CHARTERED PROFESSIONAL Review is a phrase which continues to strike fear into the hearts of graduate engineers - hence the packed house last week at the Association of London Graduates and Students' half day meeting on how to pass.
'So many people came up to me at the end of the day and said that for the first time they actually understood what they had to do to pass the CPR,' said North West liaison officerMac Steels, who set out to more than 200 graduates the do's and don'ts of preparing for the review.
With Steel's claims that his region has the highest pass rate in the UK, his advice is worth listening to, although he insists that he will not enter engineers for the review if he does not feel they are ready.
Steels' views and tips were backed up by CPR reviewer Phil Parker, whose advice basically boiled down to one thing: make sure you are fully prepared before you enter for the review. He added that although reviewers will be trying to pass candidates, 'you must be able to say what you have become and not what you have done'.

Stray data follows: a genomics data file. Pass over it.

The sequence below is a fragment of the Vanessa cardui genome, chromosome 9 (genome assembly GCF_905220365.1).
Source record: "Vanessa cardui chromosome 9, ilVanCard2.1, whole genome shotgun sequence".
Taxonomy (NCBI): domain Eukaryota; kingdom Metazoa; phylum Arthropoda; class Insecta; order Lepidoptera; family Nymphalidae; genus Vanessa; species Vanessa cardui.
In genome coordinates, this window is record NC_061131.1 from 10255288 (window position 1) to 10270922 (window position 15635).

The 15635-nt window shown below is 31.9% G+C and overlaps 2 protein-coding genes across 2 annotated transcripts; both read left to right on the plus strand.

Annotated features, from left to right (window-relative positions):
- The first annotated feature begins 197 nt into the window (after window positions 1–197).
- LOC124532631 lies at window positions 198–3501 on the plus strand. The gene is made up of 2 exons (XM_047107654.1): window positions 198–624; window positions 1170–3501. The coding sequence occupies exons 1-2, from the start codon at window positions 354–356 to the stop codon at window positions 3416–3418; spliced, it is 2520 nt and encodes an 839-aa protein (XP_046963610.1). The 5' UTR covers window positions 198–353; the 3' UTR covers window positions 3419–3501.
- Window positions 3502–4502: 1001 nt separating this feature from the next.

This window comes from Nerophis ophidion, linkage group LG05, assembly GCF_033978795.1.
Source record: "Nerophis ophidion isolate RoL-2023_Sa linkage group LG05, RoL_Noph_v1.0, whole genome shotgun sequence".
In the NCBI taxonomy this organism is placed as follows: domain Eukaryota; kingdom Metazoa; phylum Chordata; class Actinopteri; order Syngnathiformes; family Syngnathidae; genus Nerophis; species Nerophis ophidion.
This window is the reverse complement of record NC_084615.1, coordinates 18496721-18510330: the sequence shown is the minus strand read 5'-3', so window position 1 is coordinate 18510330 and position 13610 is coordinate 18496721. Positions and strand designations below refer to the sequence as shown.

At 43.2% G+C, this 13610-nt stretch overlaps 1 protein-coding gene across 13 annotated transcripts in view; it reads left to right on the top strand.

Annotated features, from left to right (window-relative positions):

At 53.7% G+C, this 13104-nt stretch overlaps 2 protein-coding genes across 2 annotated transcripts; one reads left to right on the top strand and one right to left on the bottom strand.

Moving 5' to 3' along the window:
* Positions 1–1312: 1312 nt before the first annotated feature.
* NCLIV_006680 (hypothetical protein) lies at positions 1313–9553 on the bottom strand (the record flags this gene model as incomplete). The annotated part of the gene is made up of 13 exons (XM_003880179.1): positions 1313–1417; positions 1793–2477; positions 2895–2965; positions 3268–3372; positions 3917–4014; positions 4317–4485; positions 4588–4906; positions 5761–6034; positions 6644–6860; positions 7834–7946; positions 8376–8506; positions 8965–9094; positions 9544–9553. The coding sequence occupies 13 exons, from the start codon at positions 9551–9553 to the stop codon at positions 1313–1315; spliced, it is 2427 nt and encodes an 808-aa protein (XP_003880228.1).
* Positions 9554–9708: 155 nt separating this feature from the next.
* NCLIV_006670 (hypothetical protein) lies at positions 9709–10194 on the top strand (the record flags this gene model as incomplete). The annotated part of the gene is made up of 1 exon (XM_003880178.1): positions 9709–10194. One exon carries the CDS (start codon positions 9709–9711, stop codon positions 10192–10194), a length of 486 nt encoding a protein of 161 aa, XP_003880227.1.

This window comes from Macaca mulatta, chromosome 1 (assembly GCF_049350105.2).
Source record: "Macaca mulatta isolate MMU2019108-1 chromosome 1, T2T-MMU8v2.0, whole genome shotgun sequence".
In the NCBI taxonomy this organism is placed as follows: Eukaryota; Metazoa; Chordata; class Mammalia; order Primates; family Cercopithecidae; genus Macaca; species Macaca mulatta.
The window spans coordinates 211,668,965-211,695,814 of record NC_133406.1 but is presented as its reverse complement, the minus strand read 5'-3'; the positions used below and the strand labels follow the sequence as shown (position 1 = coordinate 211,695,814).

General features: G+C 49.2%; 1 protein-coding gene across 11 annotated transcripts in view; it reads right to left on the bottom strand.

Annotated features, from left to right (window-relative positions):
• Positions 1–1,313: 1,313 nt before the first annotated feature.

A personal account of how to prepare for and pass the CPR was presented by Whitby Byrd engineer Manoj Mistry, who was chosen specifically as an example of someone who did not follow a 'traditional' route to membership.
Mistry insisted that regardless of the route to CPR - in his case HND, degree and then an
industrial placement which took seven and a half years - the important thing was being able to demonstrate how your working experiences made you an engineer.
'I looked at it from a pragmatic viewpoint,' said Mistry, speaking after the meeting about his varied career to date.
'I looked at the experience I was gaining and always thought about how to tailor this to what I needed to do to satisfy the Institution's requirements.'